by an invisible structure referred to as culture or environment. The knowledge they grabbed from this structure
allows them to navigate the world. Alex grew up in a structure of personality
responsibility, of strength & weakness. He can only see people in this way. It’s all he knows. Joseph grew up in a structure of collective
responsibility, of the needy & the fortunate. He can only see people in this way. It’s all he knows. For both men, emotions are tools. In Alex’s world, anger is a useful tool
that allows him to become strong — his highest ideal. In Joseph’s world, compassion is a useful
tool that allows you to become a giver — his highest ideal. One might wonder, if you could change the
invisible structure that surrounds these men, if they reversed the books they read or the
family that they had, would they perceive the world differently? If they percieve the world differently, would
they feel differently? The master of emotions, then, is the one who
can alter the invisible structure around them. This allows them to gather a diverse set of
concepts which allows them to see the same scenario in different ways. They would be neither Alexander or Joseph. They would be both. They could become either one depending on
the circumstances. Take a look at this image. What shapes do you see? You’d probably say a bunch of 3/4 circles
and a square. Technically, there’s actually no square
there. It’s simply a byproduct of how the 3/4 circles
are arranged. But that doesn’t change the fact that you’ll
always see it there because you’re familiar with the concept of a square. If you never learned what a square was, you’d
never see it there in the image. There’s a layer of meaning hidden in the
negative space. Emotional mastery is about perceiving multiple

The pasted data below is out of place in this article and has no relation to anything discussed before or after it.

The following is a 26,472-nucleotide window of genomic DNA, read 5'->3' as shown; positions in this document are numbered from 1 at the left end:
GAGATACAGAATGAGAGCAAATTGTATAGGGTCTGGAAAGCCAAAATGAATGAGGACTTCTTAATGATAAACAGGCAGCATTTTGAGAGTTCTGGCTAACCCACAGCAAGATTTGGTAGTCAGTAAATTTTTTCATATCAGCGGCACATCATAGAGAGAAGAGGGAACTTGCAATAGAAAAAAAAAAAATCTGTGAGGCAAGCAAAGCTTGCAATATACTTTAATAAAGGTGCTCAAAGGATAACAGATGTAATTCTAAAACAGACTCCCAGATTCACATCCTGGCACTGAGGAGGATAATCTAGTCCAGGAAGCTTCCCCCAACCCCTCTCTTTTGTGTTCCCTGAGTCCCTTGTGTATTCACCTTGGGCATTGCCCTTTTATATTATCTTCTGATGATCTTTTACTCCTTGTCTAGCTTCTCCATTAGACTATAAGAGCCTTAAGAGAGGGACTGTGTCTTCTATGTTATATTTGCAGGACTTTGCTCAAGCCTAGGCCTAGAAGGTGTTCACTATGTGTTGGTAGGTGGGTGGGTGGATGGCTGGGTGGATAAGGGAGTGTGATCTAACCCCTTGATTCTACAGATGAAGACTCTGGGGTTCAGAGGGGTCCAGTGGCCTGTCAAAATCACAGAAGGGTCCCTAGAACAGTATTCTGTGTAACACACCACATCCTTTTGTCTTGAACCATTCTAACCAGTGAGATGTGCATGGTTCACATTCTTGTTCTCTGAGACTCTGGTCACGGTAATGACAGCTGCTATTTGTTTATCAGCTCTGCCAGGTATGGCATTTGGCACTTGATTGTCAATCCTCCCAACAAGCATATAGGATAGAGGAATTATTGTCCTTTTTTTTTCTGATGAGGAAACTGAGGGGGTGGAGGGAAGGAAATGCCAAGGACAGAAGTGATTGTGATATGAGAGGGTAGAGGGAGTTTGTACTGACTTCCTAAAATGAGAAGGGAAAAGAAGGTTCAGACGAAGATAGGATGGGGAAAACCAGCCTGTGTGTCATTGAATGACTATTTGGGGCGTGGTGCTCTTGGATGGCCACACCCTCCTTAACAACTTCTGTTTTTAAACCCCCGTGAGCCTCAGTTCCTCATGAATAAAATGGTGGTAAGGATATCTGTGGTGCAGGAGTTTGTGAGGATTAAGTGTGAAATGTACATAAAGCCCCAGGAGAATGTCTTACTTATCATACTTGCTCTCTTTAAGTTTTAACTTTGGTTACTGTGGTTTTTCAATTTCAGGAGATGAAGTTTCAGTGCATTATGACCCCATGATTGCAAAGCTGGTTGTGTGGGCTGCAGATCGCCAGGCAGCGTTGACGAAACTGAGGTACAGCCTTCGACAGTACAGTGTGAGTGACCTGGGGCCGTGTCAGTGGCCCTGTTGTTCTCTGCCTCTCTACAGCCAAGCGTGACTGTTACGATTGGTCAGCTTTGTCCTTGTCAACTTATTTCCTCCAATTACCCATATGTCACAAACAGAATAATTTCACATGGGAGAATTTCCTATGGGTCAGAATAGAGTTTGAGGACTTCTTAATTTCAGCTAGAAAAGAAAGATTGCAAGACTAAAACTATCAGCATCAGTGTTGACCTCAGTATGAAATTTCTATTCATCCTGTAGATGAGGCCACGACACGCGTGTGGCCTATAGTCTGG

layers of meaning in the negative space of life. It’s about seeing all of the potential realities
that could exist. It’s about looking at a homeless man and
seeing that his position could be a byproduct of his personal decisions or the byproduct
of a cultural failure. What I’m not saying is that these men can
think different thoughts and change their emotions in the moment. But, they can experience a different worldview
now, so they see differently in the future. They can find new ways of seeing or interacting
with old things and all they need to do is listen — listen to the world in its many
forms. Had they listened to one anothers perspectives,
or asked the homeless man for his perspective, they might have seen the whole situation in
a new light. As we conclude, let’s return to this image. You probably think that theres nothing more
to this image than the 3/4 circles and the square. But what if I told you that this is actually
just one shape: a rectangle with 4-3/4 circles removed from it. It’s called a FiT rectangle. Just by listening, you now have a new way
of percieving these patterns which was invisible to you before — a new layer of meaning. So, how does one master the emotions? By listening, but more importantly, listening
to points of view that they haven’t heard before or that are contrary to their own. To feel differently, they have to see differently. To see differently, they have to gain knowledge
that they don’t have. To gain knowledge that they don’t have,
they have to experience new things. I think Joseph Campbell said it best, The very cave you are afraid to enter turns
out to be the source of what you are looking for. This video was based on my best understanding
of Dr. Lisa Feldman Barrett’s “theory of constructed emotion” which I talked about
in another video. I put a link to it in the description.